Isla Paradiso was still very much a tourist destination with the ratio of travellers vastly outnumbering that of the actual homeowners; Rhea had expected the school to reflect this, with a small amount of traditionally raised kids. At no point had she expected the resort owners’ children to attend, she had always assumed they were sent away to the posh boarding schools.
Jolene was such a child, and it looked like the mix of these rich children of powerful parents and children of parents used to the quiet lifestyle was causing problems.
Jolene was the dictator, her little gang her willing comrades, the school their empire. They ruled harshly, and it was soon discovered that Rhea and the other lunchtime staff were no part of their routine.
It seemed that the kids would do anything to disobey the rules, and it was becoming an increasing difficulty to discipline them. It was much worse here than what she could remember of Sunset Valley, and even they hadn’t bothered trying to stop the bullying there.
Their most favourite pastime was the endless pranking, and if Jolene did not centre these on her own peers, then it was on Rhea herself.
She found herself under constant fire from the children she was supposed to help. It all became so overwhelming and her nightmares were filled with those horrible memories of her school days both past and present.
Come Friday, Rhea was ready to burst into tears. She was supposed to get away from her old life, not walk right back into it.
Pull yourself together; she would insistently tell herself, they’re just kids after all.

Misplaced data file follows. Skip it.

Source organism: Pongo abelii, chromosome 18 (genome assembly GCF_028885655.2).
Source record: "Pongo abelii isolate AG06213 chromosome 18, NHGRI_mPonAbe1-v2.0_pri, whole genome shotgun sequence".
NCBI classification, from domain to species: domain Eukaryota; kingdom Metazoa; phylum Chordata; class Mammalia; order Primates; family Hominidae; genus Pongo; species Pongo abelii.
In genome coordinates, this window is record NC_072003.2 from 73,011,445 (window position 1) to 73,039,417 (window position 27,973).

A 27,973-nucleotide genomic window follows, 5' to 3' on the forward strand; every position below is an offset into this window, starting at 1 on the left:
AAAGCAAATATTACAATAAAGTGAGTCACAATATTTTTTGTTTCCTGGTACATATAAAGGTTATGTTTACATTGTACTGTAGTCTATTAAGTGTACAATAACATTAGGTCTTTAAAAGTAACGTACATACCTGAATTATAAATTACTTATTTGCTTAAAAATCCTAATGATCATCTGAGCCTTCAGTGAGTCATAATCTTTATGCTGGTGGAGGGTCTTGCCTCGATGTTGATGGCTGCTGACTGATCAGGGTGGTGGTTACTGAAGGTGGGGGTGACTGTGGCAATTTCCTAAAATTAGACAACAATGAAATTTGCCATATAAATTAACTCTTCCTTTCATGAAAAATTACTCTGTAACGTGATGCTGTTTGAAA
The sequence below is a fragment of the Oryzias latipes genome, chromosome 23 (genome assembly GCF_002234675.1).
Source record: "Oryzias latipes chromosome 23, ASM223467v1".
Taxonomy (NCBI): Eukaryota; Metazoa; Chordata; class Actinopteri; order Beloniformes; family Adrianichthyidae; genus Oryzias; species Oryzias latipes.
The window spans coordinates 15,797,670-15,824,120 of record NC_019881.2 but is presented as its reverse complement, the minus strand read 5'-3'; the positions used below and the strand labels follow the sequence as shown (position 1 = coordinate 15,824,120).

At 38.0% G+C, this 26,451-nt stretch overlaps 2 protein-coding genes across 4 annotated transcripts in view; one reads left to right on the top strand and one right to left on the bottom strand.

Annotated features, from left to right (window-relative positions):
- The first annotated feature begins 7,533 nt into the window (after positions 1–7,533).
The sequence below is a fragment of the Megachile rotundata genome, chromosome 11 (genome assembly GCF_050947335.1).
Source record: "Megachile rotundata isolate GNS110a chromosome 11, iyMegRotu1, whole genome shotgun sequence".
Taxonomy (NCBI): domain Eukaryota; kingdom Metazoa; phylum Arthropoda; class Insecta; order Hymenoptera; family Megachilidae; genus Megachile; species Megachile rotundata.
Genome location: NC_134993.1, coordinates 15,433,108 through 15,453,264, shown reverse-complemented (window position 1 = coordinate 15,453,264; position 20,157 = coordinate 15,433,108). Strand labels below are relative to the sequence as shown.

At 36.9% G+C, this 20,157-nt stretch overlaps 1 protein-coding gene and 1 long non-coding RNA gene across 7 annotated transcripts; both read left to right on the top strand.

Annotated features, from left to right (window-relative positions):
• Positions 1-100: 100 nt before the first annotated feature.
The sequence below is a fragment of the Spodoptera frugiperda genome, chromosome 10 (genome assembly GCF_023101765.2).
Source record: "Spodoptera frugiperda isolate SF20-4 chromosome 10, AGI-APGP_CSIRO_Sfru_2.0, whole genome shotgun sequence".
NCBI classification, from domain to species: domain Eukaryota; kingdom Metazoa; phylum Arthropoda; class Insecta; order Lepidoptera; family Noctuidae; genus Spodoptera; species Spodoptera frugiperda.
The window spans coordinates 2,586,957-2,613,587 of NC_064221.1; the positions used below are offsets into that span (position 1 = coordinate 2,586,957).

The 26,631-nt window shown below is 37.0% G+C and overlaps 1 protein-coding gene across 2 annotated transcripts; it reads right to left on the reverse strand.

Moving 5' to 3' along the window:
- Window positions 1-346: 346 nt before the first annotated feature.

But she couldn’t, this whole thing was getting out of control. Rhea even doubted that Jolene knew what she was doing could cause so much hurt. If only she could make them see sense…
She stood on the deck of the S.S Olympus, wishing it would all go away.
“Please help me daddy,” she whispered into the ocean, “make them see.”
Her words were whisked up in the evening winds and carried across towards the horizon, but would be heard by no-one.
* * *
There were, however, rewards for her abysmal days at work. The small salary she received was enough to buy Rhea her very own guitar.
This opened up a whole new world to her and allowed her to forget about reality. There were no music books telling her what to play, she could just feel the music singing beneath her fingers.
Rhea’s skill increased quickly with her confidence and soon she felt herself to be good enough to play around town. There was still a lot of it she had not explored yet, and there were a couple of bucks in it for her too!
Rebecca’s Café was an arty little java hut on the second biggest island in Isla Paradiso. It was now run by a local man named Kay Caldwell but was equally as popular with the many tourists as it was with the residents.
When Rhea felt like she needed to get away from her familiar surroundings of the boat and the school this is where she would go. It was one summery Saturday afternoon when she once again bumped into her neighbour, Aella.
It was not long before Aella switched the subject of conversation to work.
“How was it? The kids are great don’t you think? So polite!”
Rhea didn’t know what to say. Was she being sarcastic? It was hard to tell.
“Er… Yes. They are,” she chose to play it safe. There was always the possibility that Aella would tell Ms Chadwick of her failures.
“Indeed. What’s her name…? Jolene, I think. She and her friends are just little darlings! They’re all in my elementary class.”
Rhea was taken aback. Surely it was not just her they held a grudge against?
“Are you ok, Rhea?”
‘Yes, I’m fine. Sorry, Aella but I really must be going,” and she walked off, leaving her pastry sitting sadly half-eaten on the table. She had to figure this out.
* * *
- This chapter was not supposed to take so long, sorry. I had accidentally downloaded a bad piece of CC so my game kept crashing!